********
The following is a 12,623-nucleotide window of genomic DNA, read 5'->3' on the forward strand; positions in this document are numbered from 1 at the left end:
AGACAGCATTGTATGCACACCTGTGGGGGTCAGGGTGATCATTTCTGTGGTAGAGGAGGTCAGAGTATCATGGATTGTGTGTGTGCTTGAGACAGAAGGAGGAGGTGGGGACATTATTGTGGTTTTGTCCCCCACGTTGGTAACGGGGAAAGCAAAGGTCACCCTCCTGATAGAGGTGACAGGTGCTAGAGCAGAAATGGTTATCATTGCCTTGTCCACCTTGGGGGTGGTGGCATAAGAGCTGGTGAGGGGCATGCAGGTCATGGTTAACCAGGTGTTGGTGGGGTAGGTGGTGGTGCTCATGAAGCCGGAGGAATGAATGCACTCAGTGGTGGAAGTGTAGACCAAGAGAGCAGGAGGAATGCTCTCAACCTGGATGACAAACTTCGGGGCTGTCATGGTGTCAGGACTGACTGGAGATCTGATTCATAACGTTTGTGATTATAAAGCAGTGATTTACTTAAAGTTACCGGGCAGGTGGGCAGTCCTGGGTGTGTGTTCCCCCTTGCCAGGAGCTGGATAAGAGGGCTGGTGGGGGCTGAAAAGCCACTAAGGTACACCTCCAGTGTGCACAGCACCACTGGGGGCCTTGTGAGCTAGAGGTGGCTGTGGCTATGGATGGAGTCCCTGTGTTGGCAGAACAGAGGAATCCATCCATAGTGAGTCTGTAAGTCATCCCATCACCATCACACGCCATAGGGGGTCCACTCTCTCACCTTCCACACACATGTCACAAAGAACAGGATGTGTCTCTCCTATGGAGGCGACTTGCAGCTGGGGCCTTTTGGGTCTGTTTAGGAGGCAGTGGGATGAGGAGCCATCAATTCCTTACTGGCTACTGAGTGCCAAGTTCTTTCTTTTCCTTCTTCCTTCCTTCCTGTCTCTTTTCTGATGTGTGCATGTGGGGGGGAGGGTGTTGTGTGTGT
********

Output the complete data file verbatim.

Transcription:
The following is a 12,623-nucleotide window of genomic DNA, read 5'->3' on the forward strand; positions in this document are numbered from 1 at the left end:
AGACAGCATTGTATGCACACCTGTGGGGGTCAGGGTGATCATTTCTGTGGTAGAGGAGGTCAGAGTATCATGGATTGTGTGTGTGCTTGAGACAGAAGGAGGAGGTGGGGACATTATTGTGGTTTTGTCCCCCACGTTGGTAACGGGGAAAGCAAAGGTCACCCTCCTGATAGAGGTGACAGGTGCTAGAGCAGAAATGGTTATCATTGCCTTGTCCACCTTGGGGGTGGTGGCATAAGAGCTGGTGAGGGGCATGCAGGTCATGGTTAACCAGGTGTTGGTGGGGTAGGTGGTGGTGCTCATGAAGCCGGAGGAATGAATGCACTCAGTGGTGGAAGTGTAGACCAAGAGAGCAGGAGGAATGCTCTCAACCTGGATGACAAACTTCGGGGCTGTCATGGTGTCAGGACTGACTGGAGATCTGATTCATAACGTTTGTGATTATAAAGCAGTGATTTACTTAAAGTTACCGGGCAGGTGGGCAGTCCTGGGTGTGTGTTCCCCCTTGCCAGGAGCTGGATAAGAGGGCTGGTGGGGGCTGAAAAGCCACTAAGGTACACCTCCAGTGTGCACAGCACCACTGGGGGCCTTGTGAGCTAGAGGTGGCTGTGGCTATGGATGGAGTCCCTGTGTTGGCAGAACAGAGGAATCCATCCATAGTGAGTCTGTAAGTCATCCCATCACCATCACACGCCATAGGGGGTCCACTCTCTCACCTTCCACACACATGTCACAAAGAACAGGATGTGTCTCTCCTATGGAGGCGACTTGCAGCTGGGGCCTTTTGGGTCTGTTTAGGAGGCAGTGGGATGAGGAGCCATCAATTCCTTACTGGCTACTGAGTGCCAAGTTCTTTCTTTTCCTTCTTCCTTCCTTCCTGTCTCTTTTCTGATGTGTGCATGTGGGGGGGAGGGTGTTGTGTGTGT